Getting Over Being Vulnerable To The Disapproval Of Others

September 20, 2022

So we are in the thick of the political season with the midterm elections fast approaching.

I want to tell you two political stories. I promise they are non-partisan tales and contain spiritual lessons for us regardless of whether we are liberals or conservatives.

The first story involves Gwen Ford Faulkenberry. She lives in the Ozarks in Arkansas and is an author, a college lecturer, and a blogger on modern spirituality. I started reading her blogs and was intrigued by her columns and observations.

She was not a political junky by any stretch of the imagination. But her friends convinced her that she should run to become a representative in the Arkansas state legislature. “We need non-politicians with your zeal and values in the legislature,” they said to her.

So in 2020, Gwen ran for office. One of the beauties of a blog on the Internet is that I was able – in 2022 – to go back and read some of Gwen’s blogs that she wrote while she was running to become a state representative in 2020.

“When I was a kid in school, I was always trying out for something. I won sometimes, and I lost a lot. The older I got, the more sense I acquired, at least in that department, and it’s been a long time since I’ve made myself vulnerable to the approval of others on any large scale. Maybe that’s why I was reluctant to enter a local political contest and why the race itself is so terrifying. Every single day I ask myself what in the world I’ve gotten myself into,” Gwen wrote.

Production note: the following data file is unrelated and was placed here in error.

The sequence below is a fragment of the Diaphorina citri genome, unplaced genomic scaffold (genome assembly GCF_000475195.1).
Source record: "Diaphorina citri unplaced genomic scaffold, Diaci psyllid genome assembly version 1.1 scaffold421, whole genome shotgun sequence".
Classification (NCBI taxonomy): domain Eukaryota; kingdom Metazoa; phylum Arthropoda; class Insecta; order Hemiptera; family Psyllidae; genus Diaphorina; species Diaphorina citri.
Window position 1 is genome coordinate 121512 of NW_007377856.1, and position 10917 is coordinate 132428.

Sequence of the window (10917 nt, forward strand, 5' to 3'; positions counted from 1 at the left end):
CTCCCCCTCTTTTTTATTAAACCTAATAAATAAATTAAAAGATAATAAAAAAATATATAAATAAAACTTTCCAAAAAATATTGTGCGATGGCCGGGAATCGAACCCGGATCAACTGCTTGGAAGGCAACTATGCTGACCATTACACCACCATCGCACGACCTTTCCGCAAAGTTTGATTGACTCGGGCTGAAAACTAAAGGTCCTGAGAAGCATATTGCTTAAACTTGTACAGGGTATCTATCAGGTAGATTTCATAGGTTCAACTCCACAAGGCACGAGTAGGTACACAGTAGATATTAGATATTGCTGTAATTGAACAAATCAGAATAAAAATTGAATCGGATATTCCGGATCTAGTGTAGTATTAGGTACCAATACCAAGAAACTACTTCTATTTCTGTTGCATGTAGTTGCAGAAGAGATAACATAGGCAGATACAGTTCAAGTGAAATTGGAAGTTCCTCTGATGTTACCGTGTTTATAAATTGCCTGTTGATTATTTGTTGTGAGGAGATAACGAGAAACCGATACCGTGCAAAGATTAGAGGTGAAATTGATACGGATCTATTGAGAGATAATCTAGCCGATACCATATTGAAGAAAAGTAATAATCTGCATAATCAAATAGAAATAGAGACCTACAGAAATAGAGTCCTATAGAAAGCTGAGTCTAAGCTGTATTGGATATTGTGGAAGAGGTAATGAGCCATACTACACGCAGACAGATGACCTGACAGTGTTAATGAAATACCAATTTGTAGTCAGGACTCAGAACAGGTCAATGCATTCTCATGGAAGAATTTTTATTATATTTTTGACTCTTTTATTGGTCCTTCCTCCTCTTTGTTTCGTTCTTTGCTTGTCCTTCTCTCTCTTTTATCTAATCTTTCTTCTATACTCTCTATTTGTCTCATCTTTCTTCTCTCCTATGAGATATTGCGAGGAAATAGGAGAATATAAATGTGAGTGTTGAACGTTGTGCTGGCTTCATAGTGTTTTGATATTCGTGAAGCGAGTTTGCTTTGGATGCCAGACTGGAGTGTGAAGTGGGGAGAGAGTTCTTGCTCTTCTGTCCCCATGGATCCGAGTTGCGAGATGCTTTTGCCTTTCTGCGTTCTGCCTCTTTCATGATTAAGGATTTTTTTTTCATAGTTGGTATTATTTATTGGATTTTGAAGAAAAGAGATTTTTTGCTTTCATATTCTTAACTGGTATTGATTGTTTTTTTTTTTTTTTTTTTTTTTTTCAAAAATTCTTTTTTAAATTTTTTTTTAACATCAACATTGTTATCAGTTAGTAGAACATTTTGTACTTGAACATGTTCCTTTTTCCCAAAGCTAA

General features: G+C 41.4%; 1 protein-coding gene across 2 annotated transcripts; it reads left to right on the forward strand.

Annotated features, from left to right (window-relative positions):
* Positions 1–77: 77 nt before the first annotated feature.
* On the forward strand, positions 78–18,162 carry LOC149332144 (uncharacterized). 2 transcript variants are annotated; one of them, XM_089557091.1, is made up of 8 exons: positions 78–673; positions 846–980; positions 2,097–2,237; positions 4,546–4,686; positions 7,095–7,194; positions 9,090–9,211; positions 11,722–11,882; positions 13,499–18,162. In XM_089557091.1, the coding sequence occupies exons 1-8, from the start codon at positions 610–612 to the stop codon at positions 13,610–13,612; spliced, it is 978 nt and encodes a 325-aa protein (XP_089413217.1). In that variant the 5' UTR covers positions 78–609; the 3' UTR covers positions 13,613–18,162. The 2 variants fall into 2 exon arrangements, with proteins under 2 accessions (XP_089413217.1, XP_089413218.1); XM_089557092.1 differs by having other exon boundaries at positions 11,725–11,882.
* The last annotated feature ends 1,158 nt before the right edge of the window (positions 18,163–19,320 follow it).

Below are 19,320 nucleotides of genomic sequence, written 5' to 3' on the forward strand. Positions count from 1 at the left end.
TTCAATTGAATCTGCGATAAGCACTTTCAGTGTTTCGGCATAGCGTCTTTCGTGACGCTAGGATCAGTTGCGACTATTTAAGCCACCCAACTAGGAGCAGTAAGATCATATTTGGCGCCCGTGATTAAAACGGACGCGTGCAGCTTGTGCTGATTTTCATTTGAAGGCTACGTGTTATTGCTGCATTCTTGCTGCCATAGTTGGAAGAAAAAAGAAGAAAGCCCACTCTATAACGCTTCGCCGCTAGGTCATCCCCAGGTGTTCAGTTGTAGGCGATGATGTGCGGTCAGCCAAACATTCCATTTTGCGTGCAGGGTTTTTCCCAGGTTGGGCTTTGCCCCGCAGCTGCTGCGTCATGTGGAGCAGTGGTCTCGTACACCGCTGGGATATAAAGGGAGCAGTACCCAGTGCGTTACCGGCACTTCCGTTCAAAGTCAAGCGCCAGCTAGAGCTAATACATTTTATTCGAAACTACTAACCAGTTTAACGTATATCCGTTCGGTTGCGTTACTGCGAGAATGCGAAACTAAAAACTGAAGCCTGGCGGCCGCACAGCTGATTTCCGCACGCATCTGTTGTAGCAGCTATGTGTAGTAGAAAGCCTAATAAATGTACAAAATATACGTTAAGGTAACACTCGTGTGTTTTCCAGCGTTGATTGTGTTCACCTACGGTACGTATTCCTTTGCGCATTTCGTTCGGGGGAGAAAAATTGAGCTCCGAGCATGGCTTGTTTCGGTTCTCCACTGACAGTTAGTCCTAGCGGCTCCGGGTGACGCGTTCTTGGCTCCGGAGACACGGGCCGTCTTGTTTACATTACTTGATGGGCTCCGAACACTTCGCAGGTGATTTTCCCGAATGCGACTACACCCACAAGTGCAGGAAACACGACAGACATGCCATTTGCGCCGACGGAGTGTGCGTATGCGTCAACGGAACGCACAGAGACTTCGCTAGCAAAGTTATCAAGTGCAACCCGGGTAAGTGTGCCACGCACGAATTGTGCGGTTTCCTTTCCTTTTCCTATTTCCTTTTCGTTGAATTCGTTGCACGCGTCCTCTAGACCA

Making yourself vulnerable to the approval of others was hard for Gwen, and I suspect it is also difficult for many of us. It is far easier to stay in the cocoon of a small comfort zone. However, we don’t grow if we do that.

Gwen said that when fear raised its head during her campaign, she spent time renewing her connection with Spirit. She wrote that Spirit never promised that she would win the election. But Spirit did promise always to be there with her. Because of this, Gwen realized she could “walk through this – and every other situation – fearless.”

I enjoyed reading the blogs written during Gwen’s 2020 campaign. It was at the pandemic’s peak, and she was very creative in coming up with new ways of campaigning. For example, she started something called “Riverside Chats.” These were online “meetings” where anybody could join the sessions and ask questions. Talk about making yourself vulnerable!

Gwen wrote, “What is really important to you right now, and what if it doesn’t work out? Sit with that for a minute.” Then she suggested that we insert God’s hand there in the middle of it all. “Visualize the truth every day, and you’ll be ready to face anything,” she said.

As I read her blog, I came to election day in 2020. I so much wanted to read that she won her election. But the election results showed that Gwen not only lost the race but was also trounced. Gwen received only roughly 30 percent of the vote, and her opponent garnered about 70 percent of the votes.

More recently, Gwen has been able to refer to herself humorously as a “failed politician.” I wish I could tell you that when we walk hand-in-hand with Spirit, we always get what we want. That does not appear to be the case. However, when we have that deep connection with Spirit, we do not have to fear or be vulnerable to the disapproval of others. As the Psalmist put it, “Delight in the Lord, and you will have the desires of your heart” (Psalm 37:7).